Why Clipping is Worse in MP3?

  1. I have an audio file.
  2. I select all. I normalize.
  3. I have View->Show Clipping “On”. There are no clipping instances shown. I’m viewing the entire file. So I assume all is well.
  4. I export as MP3.
  5. I re-open the file that I just exported. There are now three vertical red lines showing instances of clipping. Why does this happen? Encoding as MP3 can result in clipping where there was none in the original? Because MP3 is an approximation? Or what? If I export the file as aiff and read that file back in, there is no clipping indicated. Also, if I use the Analyze → Find Clipping tool with the default thresholds, no clipping is found, despite the presence of the vertical red lines. Do those red lines have a different have a different criteria for clipping? Thanks.

Yes, plus the fact that MP3s can go over 0 dB.

Just three lines is likely to be inaudible. If you zoom in close, I’d expect that each line is just a single sample, so on playback, that sample value will simply be reduced to 0 dB.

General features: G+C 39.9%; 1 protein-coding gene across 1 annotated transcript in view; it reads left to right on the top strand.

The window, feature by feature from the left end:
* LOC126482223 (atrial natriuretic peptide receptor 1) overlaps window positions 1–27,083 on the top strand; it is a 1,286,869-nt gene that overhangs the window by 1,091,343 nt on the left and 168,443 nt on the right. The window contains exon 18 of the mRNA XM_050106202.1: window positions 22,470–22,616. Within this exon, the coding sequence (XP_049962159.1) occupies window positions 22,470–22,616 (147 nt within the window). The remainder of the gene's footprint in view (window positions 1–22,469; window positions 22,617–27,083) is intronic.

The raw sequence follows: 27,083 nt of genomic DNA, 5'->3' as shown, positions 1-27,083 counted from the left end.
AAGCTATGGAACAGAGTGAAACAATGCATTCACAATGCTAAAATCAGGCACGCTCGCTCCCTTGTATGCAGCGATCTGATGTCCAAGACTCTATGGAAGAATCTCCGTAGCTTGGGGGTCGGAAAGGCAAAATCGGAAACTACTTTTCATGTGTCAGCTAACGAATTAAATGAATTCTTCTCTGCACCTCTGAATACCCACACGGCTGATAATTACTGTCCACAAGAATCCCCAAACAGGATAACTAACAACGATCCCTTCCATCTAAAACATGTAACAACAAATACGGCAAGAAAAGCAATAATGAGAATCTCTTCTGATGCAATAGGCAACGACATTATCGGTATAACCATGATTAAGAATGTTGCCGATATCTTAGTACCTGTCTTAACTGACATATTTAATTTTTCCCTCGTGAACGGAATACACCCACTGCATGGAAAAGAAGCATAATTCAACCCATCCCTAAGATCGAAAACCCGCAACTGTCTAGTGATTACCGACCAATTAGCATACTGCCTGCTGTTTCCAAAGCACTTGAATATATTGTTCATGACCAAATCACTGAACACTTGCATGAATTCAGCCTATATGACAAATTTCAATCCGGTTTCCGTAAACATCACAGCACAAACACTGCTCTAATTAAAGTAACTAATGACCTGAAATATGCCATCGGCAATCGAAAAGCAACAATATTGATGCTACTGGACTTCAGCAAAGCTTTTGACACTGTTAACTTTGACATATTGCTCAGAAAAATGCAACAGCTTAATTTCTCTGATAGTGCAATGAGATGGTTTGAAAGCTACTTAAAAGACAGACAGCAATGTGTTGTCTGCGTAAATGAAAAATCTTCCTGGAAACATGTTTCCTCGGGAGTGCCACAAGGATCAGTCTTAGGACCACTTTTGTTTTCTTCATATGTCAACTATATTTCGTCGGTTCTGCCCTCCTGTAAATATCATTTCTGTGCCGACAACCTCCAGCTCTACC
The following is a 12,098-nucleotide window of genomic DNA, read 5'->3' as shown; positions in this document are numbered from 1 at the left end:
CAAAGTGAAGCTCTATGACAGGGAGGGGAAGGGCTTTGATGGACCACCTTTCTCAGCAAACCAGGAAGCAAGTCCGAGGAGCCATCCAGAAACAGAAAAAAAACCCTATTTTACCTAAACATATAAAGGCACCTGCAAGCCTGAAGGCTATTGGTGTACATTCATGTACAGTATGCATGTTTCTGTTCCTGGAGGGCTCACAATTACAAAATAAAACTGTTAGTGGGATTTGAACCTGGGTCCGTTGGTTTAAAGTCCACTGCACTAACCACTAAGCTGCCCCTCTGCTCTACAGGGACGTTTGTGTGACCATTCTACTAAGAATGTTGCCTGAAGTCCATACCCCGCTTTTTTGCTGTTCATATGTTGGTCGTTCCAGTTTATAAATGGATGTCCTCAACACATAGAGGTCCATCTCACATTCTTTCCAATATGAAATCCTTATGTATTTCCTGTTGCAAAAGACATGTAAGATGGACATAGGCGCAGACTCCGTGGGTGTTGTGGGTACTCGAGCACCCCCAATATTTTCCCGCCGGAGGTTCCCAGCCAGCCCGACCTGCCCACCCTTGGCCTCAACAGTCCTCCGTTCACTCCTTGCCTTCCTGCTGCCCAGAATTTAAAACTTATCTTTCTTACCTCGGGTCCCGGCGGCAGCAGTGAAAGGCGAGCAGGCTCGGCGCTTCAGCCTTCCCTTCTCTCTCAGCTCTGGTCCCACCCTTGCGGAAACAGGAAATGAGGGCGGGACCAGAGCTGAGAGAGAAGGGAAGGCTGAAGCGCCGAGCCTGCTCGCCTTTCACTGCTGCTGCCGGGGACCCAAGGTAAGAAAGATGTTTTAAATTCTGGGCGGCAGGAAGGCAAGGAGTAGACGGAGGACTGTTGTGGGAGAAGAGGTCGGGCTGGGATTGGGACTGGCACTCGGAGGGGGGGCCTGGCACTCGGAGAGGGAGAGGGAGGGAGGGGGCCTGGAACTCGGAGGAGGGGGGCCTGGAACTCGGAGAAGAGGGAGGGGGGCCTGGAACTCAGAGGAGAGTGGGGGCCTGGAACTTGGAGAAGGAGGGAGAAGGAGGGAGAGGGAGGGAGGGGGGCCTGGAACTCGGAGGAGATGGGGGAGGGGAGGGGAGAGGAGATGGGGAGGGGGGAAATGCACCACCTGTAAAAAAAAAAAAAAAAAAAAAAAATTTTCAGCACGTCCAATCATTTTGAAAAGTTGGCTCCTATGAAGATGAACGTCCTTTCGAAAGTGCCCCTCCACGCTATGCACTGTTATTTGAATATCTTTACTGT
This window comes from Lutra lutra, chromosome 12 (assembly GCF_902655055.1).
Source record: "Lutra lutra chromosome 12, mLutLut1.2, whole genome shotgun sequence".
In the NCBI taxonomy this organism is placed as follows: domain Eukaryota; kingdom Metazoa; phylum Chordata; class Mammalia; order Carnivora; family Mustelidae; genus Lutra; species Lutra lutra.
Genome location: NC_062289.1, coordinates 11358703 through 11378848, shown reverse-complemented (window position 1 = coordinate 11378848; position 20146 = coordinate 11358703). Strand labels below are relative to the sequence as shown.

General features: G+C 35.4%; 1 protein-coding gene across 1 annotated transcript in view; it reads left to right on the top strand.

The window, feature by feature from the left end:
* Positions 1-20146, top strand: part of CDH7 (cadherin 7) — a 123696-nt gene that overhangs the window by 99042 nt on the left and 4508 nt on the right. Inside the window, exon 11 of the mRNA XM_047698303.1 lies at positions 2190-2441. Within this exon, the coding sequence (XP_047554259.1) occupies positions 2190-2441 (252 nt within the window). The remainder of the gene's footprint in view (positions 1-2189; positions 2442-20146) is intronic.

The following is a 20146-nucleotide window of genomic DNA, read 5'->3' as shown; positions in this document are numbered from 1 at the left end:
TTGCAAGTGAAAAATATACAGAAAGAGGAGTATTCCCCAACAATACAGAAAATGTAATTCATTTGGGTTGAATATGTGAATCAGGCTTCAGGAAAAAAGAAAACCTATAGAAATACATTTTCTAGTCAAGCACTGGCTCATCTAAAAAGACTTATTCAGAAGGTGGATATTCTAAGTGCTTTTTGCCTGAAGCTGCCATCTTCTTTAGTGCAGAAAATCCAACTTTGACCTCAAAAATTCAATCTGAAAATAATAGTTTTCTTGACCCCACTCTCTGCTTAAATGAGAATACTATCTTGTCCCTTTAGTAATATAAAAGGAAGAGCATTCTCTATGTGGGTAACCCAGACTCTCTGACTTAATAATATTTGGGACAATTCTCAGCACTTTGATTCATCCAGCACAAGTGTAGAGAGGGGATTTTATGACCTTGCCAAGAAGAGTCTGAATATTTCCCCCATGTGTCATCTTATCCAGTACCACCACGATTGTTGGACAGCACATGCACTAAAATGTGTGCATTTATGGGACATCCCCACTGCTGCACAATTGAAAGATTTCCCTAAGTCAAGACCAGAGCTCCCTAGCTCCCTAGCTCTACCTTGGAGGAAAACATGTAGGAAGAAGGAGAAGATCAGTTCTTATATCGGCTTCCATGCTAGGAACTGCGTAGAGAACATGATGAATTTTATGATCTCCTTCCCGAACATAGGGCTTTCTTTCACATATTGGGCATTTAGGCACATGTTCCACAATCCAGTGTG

If you wish to entirely avoid red clip lines, allow a couple of dB headroom before exporting as MP3. (I generally allow 1 dB headroom for WAV files, and 2 to 3 dB for MP3s).

Yes, plus the fact that MP3s can go over 0 dB.

There is another reason. MP3 is a compressed format and one of its tricks to getting small files is to leave some sounds out.

Complex waves are made up of a lot of different harmonics, beats, and overtones. It’s one of the things that let you tell different violins even if they’re all playing the same note. Harmonics and overtones don’t always add up. Some of them subtract on purpose and when MP3 leaves them out, a note can get louder.

Not by much, but it does happen. As you noticed, if you snug a performance right smack up against the 0dB limit and then make an MP3, these errors and red bars can come out of nowhere. It can get worse with smaller files (higher compression).

Audiobook maximum submitted MP3 volume is -3dB, but the Audacity mastering system shoots for -3.5dB, slightly quieter to help deal with this oddity.